and NFB-NEWSLINE, blind people would have no access to newspapers in places where there's no cell phone service - whether that be in a subway tunnel or
on a camping trip."
"This is a crucial service for those of us who cannot access newspapers either in print or over the telephone," said Lydia Roth, a deaf-blind individual
from Ellicott City, Maryland. "Now, thanks to Bookshare, NFB-NEWSLINE is available to those who require Braille access. I like to choose a newspaper at
random, just to see what's going on in other parts of the country."
Aside from large circulation national and metropolitan newspapers like the New York Times, Chicago Tribune, USA Today, Wall Street Journal and Los
Angeles Times, Bookshare.org's NFB-NEWSLINE offerings include newspapers with smaller circulations such as the Billings Gazette, Ukiah Daily Journal, and
Paducah Sun. Spanish-language dailies La Opinion from Los Angeles and El Nuevo Herald from Miami are available for download, along with nationally prominent
magazines, such as The Economist, The New Yorker, and AARP The Magazine.
Access to NFB-NEWSLINE periodicals, either through NFB's toll-free telephone service or through Bookshare.org, is limited to residents who provide
documented proof of a qualifying print disability and live in a state that funds the service. To download newspapers, the qualified reader joins Bookshare.org
by paying its annual subscription fee for unlimited access to all the titles in its collection.
ADDITIONAL INFORMATION
A complete list of the more than 125 NFB-NEWSLINE periodicals currently available through Bookshare.org, as well as information concerning qualifications,
is available at
http://www.bookshare.org/web/AboutNewsline.html.

Additional information concerning the NFB-NEWSLINE service can be found at
http://nfb.org/newsline1.htm.

About the National Federation of the Blind:
With more than 50,000 members, the National Federation of the Blind is the largest and most influential membership organization of blind people in the United States. The NFB improves blind people's lives through advocacy, education, research, technology, and programs encouraging independence and self-confidence. It is the leading force in the blindness field today and the voice of the nation's blind. The NFB headquarters has been located in Baltimore, Md., since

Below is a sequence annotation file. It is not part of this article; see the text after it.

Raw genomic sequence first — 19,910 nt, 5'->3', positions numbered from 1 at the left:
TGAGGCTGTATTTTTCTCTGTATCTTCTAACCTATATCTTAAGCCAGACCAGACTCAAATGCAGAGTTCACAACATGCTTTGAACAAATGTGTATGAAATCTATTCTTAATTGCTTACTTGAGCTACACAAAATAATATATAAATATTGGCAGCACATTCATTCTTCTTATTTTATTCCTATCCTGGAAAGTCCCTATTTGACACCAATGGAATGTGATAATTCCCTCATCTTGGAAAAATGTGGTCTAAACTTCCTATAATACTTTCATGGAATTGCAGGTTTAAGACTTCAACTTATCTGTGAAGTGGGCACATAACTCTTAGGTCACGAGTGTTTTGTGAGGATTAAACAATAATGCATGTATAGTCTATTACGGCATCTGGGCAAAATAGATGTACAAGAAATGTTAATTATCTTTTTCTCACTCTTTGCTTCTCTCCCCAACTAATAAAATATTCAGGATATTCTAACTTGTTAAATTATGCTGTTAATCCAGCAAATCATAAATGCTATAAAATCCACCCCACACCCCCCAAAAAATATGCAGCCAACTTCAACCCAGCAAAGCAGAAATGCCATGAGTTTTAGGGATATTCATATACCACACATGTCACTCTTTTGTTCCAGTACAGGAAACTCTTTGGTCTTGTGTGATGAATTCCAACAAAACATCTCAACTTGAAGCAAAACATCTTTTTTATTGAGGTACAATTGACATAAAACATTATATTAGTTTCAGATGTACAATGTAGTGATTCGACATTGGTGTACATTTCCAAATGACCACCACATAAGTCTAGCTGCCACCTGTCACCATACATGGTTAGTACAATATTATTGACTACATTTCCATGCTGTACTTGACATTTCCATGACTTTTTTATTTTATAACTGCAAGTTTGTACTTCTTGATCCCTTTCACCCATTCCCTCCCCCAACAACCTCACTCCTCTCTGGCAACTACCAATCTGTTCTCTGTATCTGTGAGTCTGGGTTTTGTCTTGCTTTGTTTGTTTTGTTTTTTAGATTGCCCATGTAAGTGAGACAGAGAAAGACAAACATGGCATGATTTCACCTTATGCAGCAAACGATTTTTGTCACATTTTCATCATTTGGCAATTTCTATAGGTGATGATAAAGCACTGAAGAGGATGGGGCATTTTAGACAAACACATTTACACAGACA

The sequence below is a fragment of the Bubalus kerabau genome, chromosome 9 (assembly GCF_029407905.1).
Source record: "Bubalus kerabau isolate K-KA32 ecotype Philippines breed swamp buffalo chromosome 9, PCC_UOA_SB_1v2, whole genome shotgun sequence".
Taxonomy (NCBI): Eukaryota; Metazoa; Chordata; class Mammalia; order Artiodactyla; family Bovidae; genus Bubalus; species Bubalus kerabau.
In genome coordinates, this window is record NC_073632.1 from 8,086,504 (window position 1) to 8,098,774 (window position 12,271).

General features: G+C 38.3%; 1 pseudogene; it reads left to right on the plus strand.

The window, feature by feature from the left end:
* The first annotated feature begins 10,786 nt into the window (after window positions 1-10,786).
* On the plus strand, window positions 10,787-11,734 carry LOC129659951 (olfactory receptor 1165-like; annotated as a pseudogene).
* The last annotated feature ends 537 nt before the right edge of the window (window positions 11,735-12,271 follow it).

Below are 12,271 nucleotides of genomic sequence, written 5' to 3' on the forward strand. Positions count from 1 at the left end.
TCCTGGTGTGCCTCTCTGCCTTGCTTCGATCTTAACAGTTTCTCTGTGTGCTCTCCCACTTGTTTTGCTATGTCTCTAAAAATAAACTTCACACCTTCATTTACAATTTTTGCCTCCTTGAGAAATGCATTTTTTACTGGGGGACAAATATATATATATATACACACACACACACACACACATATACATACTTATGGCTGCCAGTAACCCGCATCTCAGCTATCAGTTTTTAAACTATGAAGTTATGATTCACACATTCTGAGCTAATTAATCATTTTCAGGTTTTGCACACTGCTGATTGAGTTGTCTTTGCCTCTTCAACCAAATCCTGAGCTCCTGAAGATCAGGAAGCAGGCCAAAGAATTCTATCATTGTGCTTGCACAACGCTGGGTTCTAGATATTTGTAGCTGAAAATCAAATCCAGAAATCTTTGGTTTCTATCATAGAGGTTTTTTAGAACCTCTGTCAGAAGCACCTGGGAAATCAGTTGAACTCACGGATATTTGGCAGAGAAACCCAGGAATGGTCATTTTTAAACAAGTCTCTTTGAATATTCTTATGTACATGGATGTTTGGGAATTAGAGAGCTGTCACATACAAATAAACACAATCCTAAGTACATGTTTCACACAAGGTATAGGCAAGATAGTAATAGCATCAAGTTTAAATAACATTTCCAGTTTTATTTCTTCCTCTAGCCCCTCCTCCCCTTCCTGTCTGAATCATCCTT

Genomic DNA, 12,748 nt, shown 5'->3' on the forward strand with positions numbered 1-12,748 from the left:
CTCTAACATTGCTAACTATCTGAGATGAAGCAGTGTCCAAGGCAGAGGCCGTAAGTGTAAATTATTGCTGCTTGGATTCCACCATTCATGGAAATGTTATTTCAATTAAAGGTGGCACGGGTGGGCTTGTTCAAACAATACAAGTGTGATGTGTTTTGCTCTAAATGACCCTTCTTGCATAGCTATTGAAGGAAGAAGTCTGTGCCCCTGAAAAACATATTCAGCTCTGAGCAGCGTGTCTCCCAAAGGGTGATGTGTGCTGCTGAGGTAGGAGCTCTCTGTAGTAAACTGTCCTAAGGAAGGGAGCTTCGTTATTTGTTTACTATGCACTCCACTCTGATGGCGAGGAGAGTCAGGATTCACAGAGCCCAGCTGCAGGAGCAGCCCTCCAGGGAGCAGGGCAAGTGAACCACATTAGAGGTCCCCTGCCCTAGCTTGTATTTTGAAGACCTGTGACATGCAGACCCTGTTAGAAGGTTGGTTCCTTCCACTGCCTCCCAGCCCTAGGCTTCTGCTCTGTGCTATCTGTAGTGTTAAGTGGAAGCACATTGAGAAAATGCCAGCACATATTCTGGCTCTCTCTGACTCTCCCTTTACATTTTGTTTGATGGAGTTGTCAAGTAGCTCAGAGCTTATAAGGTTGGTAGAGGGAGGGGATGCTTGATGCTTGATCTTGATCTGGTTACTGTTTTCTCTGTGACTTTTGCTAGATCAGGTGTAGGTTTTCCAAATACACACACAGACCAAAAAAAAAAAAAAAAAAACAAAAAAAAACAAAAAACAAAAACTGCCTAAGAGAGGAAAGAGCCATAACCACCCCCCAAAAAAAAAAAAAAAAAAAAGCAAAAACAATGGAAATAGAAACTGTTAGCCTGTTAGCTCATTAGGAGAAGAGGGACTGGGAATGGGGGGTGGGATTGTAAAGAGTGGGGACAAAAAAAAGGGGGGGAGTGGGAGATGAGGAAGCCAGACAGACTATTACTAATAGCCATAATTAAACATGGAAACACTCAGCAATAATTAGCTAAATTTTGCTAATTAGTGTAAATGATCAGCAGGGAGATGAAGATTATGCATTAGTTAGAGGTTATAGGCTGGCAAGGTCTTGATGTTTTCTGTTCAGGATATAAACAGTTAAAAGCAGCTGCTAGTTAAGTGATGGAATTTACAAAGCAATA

1978. In January 2004, the NFB opened the NFB Jernigan Institute, a $20 million, 188,000 square foot research and training facility adjacent to its headquarters.

About Bookshare.org and Benetech:
Bookshare.org is one of the literacy programs of Benetech, a nonprofit organization based in Palo Alto, California, that develops sustainable, technology-based solutions to address pressing social challenges in areas such as human rights, disability, education, and literacy.
Bookshare.org is a subscription-based digital library that provides instant, independent access to over 26,000 books and periodicals - opening up a whole new world of reading for people with print disabilities.
http://www.benetech.org/literacy/bookshare.shtml

1 comment:

  1. Super-Jake!2:26 PM

    Hi Wayne. I just found out about your blog on www.blindconfidential.blogspot.com , when a link was added there today. I thought I'd make a couple comments on the Newsline article. Please bear with me though, as I am using the beta of Internet Explorer 7 to type this and JAWS has been acting kind of odd in forms mode. But here are my comments. I have been a Newsline subscriber for a few years now and find the service to be very good. I did however, find a couple things which seem to be lacking. First, the selection of speech synthesizers on Newsline was never really that wide. As a matter of fact, the only option now is Eloquence, which I happen to like but I know others who prefer not to use it. At one point Cepstral's voices were an option on Newsline. The other minor criticism I have is that there is no way to change the pronunciations of words. One would think that, with all the modern technology out there and the NFB's knowledge of said technology, that there'd be a way to edit the dictionary. But enough of my ranting for now. Overall I am very happy with Newsline. There is one other problem but that was kind of an "individual situation."

    ReplyDelete